The Covid pandemic has also had consequences in the automotive sector due to the lack of chips for car manufacturers: this is what they are.
The pandemic due to Covid-19 has led to consequences in all areas, including the automotive sector. One of the main inconveniences related to this sector concerns the delivery times of new cars that have lengthened excessively: the reason is the non-arrival from China of the car chips that are fundamental in the vehicle assembly line. The lack of microchips and microprocessors has inevitably slowed down the production of cars and, consequently, the delivery times from the dealer to the new owner of the vehicle.
Car chips: what are they
But what are the car chips? If you’re wondering, the answer is pretty simple: auto chips, or microconductors, are those semiconductors that allow the operation of the electronic part of the medium. Among these are for example the chips of the display driver, i.e. those that allow for example the car dashboard to light up (which work in the same way as those present in smartphones and which allow the screen of our phone to light up).
They are small components of the car, even with a low economic value (that of the display drivers is about 1 euro per piece) but which are essential for the construction of the vehicle and without which production is forced to stop. Suffice it to say that in 2021 the Volvo he had to close his factories for a few days precisely because he did not have the chips that would be needed.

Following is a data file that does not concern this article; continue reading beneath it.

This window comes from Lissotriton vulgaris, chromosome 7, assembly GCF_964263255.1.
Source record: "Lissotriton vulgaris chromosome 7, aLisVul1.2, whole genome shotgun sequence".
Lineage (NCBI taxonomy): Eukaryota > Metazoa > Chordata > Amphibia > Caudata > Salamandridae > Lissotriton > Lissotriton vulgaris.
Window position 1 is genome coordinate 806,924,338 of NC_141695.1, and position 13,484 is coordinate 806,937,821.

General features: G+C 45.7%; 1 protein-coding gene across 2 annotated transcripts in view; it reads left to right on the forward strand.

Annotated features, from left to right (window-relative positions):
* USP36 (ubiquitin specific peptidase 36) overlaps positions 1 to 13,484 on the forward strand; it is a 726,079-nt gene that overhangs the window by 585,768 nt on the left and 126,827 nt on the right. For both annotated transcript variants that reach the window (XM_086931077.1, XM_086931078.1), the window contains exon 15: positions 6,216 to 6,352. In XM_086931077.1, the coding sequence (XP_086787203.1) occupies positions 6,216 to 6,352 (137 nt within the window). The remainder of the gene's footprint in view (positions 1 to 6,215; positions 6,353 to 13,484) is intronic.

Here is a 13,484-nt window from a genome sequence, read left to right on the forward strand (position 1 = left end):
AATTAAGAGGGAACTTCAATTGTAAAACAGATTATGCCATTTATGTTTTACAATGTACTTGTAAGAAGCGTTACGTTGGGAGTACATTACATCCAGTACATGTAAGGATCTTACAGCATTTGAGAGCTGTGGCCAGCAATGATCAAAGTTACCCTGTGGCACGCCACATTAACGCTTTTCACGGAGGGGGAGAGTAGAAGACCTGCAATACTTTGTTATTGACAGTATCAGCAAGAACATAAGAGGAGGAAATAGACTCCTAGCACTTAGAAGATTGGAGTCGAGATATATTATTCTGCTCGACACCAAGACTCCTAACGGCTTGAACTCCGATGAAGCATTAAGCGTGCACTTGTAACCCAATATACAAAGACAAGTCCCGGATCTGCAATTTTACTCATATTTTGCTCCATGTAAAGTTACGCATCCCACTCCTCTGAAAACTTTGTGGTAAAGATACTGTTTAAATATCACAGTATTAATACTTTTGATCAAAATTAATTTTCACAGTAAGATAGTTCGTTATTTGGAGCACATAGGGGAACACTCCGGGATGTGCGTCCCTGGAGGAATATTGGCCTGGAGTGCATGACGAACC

Car chips: where they are built
The production of chips (of cars but also those used for other household appliances) is mainly concentrated in China, where production costs are lower than in Europe or North America.
In the Asian country, mainly low-cost chips are produced, which serve to perform simple functions (such as those already mentioned for display drivers) but indispensable for cars and household appliances. Colossi like theIntelInstead, they produce larger and much more expensive devices.
The Covid pandemic, China’s product export policies, tensions with the United States and increased demand (lockdowns have resulted in an increase in the purchase of electronic devices such as TVs, tablets and computers) have led also to the crisis in the automotive sector.